Wesla Whitfield and Mike Greensill and Trio
Metropolitan Room, 34 West 22nd Street
production web site: http://metropolitanroom.com/show.cfm?id=82335
June 2, 2011 — June 12, 2011
Reviewed by Martha Wade Steketee
June 3, 2011
My tastes for straight ahead jazz and straight ahead, no bells and whistles jazz vocalists began long ago in my childhood living room. Mom and Dad loved the standards — Dad leaned more toward Dixieland and Mom loved the vocalists and the standards in song. 78s and LPs were abundant and I grew up knowing the range of vocal styles, from popular to more obscure. I learned that I loved vocalists who told me a story and communicated with me so that I felt it, rather than emoting at me and vocalizing for their own entertainment.
I found Wesla Whitfield in my own young adulthood some decades ago. She embodies for me the best of that story paring and communicating form of singing I learned to appreciate as a child, telling a story in song in her own distinct style. I first encountered her at Manchester Craftsmen’s Guild in Pittsburgh sometime in the mid 1990s. I then attended a performance in New York City in the late 1990s, visited her homebase at the Plush Room in San Francisco several times some years later while that venue was still around, and enjoyed her contribution on one of two nights in June 1998 celebrating Judy Garland‘s 1961 concerts at Carnegie Hall. I own many of her recordings and the treatment of Mercer and Arlen and other master tunesmiths on them are truly treasured in my household. Like Mabel Mercer before her, her treatment of these song treasures is not about pyrotechnics but rather a certain wisdom in the delivery of the architecture and emotional heartbeat of a tune.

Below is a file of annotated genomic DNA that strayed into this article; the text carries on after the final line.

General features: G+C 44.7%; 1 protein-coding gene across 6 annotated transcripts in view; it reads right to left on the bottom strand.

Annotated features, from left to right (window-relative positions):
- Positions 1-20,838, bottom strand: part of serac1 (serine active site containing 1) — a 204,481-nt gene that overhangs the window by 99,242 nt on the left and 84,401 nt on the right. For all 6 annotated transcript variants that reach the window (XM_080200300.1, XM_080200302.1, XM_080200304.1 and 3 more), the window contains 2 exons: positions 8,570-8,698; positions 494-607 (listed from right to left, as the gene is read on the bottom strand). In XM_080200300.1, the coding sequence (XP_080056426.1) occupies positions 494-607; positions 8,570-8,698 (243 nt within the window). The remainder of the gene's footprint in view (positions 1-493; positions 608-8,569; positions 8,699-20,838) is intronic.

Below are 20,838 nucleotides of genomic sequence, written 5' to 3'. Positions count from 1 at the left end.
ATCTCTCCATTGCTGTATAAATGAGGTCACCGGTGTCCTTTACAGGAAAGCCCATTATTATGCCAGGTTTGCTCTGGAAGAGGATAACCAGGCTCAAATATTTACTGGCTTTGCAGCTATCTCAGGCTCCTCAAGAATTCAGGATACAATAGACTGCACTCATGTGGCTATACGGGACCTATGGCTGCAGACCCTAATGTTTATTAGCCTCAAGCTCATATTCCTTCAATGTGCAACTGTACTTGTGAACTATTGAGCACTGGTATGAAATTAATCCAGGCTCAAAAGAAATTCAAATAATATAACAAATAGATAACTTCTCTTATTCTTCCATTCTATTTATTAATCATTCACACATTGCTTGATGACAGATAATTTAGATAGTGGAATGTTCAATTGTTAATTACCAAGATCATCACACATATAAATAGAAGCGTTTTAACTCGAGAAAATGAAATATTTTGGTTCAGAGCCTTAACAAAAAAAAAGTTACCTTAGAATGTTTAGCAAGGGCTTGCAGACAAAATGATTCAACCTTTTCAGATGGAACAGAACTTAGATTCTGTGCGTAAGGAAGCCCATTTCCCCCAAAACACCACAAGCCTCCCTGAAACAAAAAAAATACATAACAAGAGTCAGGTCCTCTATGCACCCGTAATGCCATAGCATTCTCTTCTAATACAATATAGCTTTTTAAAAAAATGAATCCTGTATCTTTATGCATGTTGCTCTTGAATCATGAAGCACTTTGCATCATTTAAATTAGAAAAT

Last night at the Metropolitan Room here in my new hometown of Manhattan, I was treated to a set list that charmed, surprised, entertained, moved. Delivering this wisdom along with Wesla for this gig are her husband and pianist Mike Greensill, John Wiitala on bass, and Ray Marchiaca on drums. From “Oliver!” to Sesame Street, from Patsy Cline midnight walks to Noel Coward‘s sweet lovesick yearnings, from “You Must Believe in Spring” (which always brings to mind Cleo Laine‘s concert treatment of that gem at Carnegie Hall and Wesla makes her own this evening) to “Happy as the Day is Long”.
From my booth before the set begins, I eavesdrop on some enthusiastic jazz and Wesla fans sitting near me. One gentleman observes to another: “She always sings the verse. She shows how the song is built.” A few tunes into her verse-adorned set, Wesla quotes a friend in patter addressing the various theories about whom Noel Coward wrote her next tune “Mad About The Boy”: “It doesn’t matter about whom he wrote it. What matters is that he wrote it.”
What matters here is that Wesla Whitfield is singing for us in Manhattan for another week at the Metropolitan Room. You miss something seriously great if you miss this fine talent live.
© Martha Wade Steketee (June 4, 2011)